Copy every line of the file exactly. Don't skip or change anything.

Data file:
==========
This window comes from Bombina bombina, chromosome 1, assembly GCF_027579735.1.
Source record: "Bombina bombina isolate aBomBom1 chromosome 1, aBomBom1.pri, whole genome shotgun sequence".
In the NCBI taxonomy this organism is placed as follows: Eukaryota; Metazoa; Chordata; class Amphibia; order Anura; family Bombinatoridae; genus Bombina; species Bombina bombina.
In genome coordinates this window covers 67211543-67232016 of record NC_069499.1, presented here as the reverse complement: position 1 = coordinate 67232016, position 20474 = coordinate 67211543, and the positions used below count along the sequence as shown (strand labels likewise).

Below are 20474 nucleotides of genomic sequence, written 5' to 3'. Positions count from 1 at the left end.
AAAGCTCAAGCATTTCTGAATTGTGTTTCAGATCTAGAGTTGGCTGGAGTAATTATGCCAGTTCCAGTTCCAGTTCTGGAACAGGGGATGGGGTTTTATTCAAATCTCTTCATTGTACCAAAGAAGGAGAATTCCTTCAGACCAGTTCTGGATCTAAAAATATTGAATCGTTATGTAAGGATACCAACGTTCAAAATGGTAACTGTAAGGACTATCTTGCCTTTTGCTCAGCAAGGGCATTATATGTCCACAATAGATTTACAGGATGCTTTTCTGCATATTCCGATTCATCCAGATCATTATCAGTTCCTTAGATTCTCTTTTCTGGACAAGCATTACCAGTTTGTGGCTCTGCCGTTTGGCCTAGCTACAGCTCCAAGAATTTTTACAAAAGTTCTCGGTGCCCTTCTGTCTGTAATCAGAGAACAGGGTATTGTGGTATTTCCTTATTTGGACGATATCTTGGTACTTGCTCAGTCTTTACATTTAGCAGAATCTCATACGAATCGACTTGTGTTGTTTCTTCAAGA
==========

This window comes from Bombina bombina, chromosome 1, assembly GCF_027579735.1.
Source record: "Bombina bombina isolate aBomBom1 chromosome 1, aBomBom1.pri, whole genome shotgun sequence".
In the NCBI taxonomy this organism is placed as follows: Eukaryota; Metazoa; Chordata; class Amphibia; order Anura; family Bombinatoridae; genus Bombina; species Bombina bombina.
In genome coordinates this window covers 67211543-67232016 of record NC_069499.1, presented here as the reverse complement: position 1 = coordinate 67232016, position 20474 = coordinate 67211543, and the positions used below count along the sequence as shown (strand labels likewise).

Below are 20474 nucleotides of genomic sequence, written 5' to 3'. Positions count from 1 at the left end.
AAAGCTCAAGCATTTCTGAATTGTGTTTCAGATCTAGAGTTGGCTGGAGTAATTATGCCAGTTCCAGTTCCAGTTCTGGAACAGGGGATGGGGTTTTATTCAAATCTCTTCATTGTACCAAAGAAGGAGAATTCCTTCAGACCAGTTCTGGATCTAAAAATATTGAATCGTTATGTAAGGATACCAACGTTCAAAATGGTAACTGTAAGGACTATCTTGCCTTTTGCTCAGCAAGGGCATTATATGTCCACAATAGATTTACAGGATGCTTTTCTGCATATTCCGATTCATCCAGATCATTATCAGTTCCTTAGATTCTCTTTTCTGGACAAGCATTACCAGTTTGTGGCTCTGCCGTTTGGCCTAGCTACAGCTCCAAGAATTTTTACAAAAGTTCTCGGTGCCCTTCTGTCTGTAATCAGAGAACAGGGTATTGTGGTATTTCCTTATTTGGACGATATCTTGGTACTTGCTCAGTCTTTACATTTAGCAGAATCTCATACGAATCGACTTGTGTTGTTTCTTCAAGA